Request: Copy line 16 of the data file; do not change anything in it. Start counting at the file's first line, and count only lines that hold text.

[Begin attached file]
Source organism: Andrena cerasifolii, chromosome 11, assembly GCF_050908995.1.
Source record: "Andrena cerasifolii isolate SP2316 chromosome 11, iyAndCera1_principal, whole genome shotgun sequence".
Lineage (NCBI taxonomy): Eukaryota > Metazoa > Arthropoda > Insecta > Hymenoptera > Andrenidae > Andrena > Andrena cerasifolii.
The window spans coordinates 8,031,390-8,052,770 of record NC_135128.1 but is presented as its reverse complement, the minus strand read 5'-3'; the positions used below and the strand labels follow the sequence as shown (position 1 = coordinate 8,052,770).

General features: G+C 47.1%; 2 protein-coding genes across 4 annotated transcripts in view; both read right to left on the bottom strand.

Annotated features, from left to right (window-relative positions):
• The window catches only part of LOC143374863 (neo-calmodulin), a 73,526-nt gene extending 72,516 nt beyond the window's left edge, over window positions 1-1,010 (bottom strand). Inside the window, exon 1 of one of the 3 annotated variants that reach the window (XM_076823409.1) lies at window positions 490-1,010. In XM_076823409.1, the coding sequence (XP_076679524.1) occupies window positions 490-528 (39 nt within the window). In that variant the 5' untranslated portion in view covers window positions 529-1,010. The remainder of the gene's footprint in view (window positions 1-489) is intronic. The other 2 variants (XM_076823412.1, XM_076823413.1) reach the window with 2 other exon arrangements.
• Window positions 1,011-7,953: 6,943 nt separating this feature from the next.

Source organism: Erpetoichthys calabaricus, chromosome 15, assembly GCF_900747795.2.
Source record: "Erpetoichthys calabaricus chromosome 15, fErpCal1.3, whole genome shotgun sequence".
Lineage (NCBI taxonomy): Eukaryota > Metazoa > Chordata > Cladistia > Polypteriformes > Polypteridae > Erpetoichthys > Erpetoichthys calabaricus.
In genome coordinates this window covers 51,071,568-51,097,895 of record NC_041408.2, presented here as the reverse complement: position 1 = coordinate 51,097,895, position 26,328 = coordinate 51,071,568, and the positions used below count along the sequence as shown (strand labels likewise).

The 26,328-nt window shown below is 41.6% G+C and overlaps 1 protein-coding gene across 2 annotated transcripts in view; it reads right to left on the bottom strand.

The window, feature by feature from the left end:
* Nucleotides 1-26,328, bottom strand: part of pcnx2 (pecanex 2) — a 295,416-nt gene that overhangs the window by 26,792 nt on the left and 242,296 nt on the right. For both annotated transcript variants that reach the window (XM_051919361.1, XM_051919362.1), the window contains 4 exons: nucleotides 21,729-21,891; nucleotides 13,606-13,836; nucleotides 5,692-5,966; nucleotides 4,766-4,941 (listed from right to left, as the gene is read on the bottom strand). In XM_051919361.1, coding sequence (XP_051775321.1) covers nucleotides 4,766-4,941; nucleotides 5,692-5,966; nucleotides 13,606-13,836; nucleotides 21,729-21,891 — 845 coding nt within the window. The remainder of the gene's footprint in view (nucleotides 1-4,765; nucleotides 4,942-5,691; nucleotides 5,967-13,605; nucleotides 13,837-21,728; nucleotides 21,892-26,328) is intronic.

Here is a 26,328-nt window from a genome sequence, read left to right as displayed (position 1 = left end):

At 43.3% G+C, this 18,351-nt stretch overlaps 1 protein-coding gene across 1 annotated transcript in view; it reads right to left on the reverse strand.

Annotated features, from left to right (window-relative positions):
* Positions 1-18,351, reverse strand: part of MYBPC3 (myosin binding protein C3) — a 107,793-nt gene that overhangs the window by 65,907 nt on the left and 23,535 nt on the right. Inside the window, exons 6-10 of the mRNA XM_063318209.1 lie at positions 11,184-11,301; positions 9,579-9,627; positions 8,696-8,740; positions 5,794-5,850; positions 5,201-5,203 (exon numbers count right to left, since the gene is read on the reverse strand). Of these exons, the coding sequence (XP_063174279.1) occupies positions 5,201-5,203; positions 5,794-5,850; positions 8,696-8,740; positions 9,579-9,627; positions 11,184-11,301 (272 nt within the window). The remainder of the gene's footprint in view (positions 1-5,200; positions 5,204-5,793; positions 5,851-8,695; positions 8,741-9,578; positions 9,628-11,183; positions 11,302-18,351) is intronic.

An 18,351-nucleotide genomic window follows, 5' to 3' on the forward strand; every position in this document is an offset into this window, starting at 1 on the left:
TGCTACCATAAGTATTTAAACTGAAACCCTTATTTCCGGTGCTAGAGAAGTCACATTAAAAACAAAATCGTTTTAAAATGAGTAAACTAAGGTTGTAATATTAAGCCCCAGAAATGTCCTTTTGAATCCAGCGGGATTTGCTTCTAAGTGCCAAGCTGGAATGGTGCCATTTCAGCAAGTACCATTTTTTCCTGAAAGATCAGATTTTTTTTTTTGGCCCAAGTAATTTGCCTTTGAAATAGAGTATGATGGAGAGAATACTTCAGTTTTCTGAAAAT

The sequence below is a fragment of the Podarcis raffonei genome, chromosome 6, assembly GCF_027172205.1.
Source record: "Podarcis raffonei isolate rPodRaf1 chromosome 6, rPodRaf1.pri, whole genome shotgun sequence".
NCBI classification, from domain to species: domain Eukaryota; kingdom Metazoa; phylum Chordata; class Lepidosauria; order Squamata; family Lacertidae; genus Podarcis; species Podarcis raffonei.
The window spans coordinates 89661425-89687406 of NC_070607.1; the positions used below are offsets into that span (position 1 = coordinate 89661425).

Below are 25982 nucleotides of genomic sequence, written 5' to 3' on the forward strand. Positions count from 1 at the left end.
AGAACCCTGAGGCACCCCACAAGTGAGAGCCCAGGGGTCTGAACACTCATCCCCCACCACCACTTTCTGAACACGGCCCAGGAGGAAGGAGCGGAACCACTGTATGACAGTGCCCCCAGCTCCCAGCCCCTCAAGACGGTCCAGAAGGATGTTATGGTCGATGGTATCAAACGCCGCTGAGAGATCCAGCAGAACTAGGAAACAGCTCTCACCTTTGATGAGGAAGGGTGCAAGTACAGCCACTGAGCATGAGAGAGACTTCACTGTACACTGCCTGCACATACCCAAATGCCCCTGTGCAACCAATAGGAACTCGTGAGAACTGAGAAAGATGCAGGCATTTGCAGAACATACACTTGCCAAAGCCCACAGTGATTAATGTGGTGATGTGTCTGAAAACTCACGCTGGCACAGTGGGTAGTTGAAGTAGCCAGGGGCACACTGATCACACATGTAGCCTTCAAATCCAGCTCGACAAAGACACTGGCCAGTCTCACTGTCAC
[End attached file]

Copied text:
Here is a 26,328-nt window from a genome sequence, read left to right as displayed (position 1 = left end):